He was the grandson of a successful doctor who emigrated from Bavaria to New York; his father died when he was an infant, and he was raised by his mother, who became a moderately successful character actress. She was able to send him to a good prep school and then Trinity College, where he was more likely to be mentioned in the society pages than show business coverage. But he also spent all available time producing, directing, and acting in plays, which were well-received by students and alumni. The die was apparently cast. His mother was friendly with the famous Russian actress, Alla Nazimova, and in 1916 she recommended him to Herbert Brenon, a very well regarded director, for the film she was about to start, War Brides.
Griffith must have been ecstatic when he saw that face in the frame and realized that this kid could
act, too. Barthelmess made it possible for him to make Broken Blossoms -- who else could possibly have played that part?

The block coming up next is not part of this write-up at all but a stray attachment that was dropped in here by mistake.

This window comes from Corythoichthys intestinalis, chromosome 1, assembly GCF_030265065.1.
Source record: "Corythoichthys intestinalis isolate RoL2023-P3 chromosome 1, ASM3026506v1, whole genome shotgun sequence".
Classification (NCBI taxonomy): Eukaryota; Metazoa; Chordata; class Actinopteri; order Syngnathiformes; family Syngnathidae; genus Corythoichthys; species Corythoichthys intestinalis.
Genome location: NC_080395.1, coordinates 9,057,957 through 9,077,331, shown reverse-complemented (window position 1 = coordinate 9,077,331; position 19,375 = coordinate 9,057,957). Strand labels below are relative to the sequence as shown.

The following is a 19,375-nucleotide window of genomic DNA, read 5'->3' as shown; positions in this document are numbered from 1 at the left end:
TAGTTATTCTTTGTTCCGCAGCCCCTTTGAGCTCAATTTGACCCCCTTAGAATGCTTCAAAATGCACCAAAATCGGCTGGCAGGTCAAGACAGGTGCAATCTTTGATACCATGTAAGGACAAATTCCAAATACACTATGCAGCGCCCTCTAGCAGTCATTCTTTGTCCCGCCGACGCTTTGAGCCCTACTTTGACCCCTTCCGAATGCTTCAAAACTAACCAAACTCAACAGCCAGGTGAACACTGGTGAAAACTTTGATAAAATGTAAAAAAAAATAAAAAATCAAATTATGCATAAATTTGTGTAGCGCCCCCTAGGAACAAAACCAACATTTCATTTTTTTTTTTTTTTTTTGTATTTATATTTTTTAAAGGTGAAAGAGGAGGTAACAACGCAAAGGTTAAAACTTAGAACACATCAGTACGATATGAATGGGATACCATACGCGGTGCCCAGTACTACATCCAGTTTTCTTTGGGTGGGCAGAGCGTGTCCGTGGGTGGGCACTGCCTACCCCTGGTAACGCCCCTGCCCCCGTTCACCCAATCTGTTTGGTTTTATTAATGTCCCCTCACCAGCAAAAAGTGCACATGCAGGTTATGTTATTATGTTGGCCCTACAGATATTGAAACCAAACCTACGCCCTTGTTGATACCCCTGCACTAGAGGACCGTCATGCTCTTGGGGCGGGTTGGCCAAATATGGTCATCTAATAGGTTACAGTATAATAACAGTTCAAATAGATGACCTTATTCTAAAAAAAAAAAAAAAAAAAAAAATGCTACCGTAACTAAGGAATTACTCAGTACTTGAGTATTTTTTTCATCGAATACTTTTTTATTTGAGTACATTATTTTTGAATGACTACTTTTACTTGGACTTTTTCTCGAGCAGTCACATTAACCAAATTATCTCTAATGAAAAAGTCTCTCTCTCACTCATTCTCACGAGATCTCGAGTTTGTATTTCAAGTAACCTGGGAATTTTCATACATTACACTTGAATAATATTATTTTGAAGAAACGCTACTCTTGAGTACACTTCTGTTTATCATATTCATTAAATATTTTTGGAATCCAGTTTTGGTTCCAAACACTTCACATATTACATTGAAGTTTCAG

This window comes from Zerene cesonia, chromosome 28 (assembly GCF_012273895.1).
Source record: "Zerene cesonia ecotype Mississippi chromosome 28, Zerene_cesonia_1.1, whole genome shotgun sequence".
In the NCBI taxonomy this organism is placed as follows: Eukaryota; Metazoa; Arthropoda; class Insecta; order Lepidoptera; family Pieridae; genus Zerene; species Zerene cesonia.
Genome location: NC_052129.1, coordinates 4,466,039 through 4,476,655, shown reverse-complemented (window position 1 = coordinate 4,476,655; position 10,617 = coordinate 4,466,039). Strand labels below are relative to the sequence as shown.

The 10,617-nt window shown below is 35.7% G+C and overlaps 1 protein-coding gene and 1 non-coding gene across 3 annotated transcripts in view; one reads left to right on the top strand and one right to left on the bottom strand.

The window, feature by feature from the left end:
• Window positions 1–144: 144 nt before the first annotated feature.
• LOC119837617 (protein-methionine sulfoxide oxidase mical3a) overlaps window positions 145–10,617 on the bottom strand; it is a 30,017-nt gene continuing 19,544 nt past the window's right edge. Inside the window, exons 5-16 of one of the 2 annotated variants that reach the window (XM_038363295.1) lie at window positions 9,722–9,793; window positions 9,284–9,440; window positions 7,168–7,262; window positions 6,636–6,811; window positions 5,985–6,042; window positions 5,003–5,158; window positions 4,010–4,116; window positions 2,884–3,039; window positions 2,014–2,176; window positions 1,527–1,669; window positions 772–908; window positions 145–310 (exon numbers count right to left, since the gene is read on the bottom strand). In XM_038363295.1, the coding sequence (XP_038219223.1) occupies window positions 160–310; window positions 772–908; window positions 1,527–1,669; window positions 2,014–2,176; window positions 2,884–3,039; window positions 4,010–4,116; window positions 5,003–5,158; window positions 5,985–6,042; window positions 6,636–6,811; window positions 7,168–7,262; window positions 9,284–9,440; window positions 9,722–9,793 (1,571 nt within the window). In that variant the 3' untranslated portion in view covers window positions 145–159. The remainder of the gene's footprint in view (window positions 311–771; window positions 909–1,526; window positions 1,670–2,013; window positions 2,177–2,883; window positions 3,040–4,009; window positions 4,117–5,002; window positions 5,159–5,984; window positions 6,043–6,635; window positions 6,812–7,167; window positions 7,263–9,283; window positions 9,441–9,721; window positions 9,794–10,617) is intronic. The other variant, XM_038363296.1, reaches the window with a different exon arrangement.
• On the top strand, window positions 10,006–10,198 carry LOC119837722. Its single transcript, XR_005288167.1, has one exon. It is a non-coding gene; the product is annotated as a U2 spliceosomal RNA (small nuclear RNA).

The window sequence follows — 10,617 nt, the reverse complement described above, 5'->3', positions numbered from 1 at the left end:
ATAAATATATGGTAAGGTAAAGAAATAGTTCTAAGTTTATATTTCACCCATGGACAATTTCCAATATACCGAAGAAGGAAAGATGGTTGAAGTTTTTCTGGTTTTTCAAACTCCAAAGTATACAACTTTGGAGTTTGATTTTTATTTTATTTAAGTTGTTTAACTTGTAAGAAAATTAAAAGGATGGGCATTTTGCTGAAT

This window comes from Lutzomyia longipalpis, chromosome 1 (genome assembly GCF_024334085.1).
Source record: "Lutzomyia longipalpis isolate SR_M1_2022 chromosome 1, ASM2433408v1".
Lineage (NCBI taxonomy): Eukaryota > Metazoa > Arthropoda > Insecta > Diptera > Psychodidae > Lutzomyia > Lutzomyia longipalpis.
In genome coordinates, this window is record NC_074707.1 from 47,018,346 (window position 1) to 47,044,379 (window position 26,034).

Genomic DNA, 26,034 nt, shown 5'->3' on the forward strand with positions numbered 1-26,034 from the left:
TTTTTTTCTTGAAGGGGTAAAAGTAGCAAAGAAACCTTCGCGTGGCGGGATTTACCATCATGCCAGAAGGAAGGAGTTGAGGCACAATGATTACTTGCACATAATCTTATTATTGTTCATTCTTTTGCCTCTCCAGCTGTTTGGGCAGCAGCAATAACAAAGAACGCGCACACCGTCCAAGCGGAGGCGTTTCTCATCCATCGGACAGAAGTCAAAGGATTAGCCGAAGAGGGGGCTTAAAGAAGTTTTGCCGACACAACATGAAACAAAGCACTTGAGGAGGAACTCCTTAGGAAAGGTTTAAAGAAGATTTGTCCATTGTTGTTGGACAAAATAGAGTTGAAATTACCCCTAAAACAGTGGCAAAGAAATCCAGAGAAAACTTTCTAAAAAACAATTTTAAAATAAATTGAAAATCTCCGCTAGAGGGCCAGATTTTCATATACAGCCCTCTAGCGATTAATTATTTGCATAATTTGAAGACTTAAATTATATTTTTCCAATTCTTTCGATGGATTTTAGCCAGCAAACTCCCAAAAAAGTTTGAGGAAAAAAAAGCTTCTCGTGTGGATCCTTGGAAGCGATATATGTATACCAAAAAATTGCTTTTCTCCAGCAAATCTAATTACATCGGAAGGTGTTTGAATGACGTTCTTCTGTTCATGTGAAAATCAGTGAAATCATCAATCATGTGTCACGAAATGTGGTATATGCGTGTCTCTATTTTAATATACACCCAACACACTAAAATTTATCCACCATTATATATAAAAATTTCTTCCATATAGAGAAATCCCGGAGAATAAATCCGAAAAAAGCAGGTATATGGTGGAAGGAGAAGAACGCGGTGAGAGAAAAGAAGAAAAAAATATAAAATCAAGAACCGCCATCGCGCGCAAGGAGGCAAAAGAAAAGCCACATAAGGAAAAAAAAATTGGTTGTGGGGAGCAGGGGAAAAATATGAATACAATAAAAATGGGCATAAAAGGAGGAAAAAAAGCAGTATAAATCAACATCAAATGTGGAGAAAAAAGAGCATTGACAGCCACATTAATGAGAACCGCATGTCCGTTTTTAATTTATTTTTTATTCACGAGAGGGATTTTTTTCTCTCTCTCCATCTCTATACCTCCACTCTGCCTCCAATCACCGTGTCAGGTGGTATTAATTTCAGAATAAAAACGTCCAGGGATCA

|Way Down East wih Lillian Gish|
|With Molly O'Day in The Patent Leather Kid|
By 1934, however, his movies were less successful; he essentially failed to find a niche. Ironically, sound, initially at least, increased the practice of typecasting; if an actor was successful in one genre he was expected to stay in that genre. Unlike D.W. Griffith, who had Barthelmess play a Mexican bandit one day and a Chinese missionary the next, studios in the 30s expected James Cagney to be a gangster and William Powell to be a gentleman -- always. Barthelmess never found that "type" that a publicity campaign could be hung around.
|Four Hours to Kill|
He returned to top-rank filmmaking with a strong supporting role in Howard Hawks' great adventure, Only Angels Have Wings, in 1939, playing disgraced pilot Bat McPherson. The public had not given up on him; it was reported that theater audiences burst into applause at his first appearance, which must have been gratifying.
|With Allyn Joslyn in Only Angels Have Wings|
Richard Barthelmess received one of the first George Eastman Awards in 1955, and attended the gala ceremony in the company of Mary Pickford, Buster Keaton, Lillian Gish, Harold Lloyd, and Mae Marsh. In 1960, he received a star on the Hollywood Walk of Fame.
He passed away in 1963.
|At home with his dogs|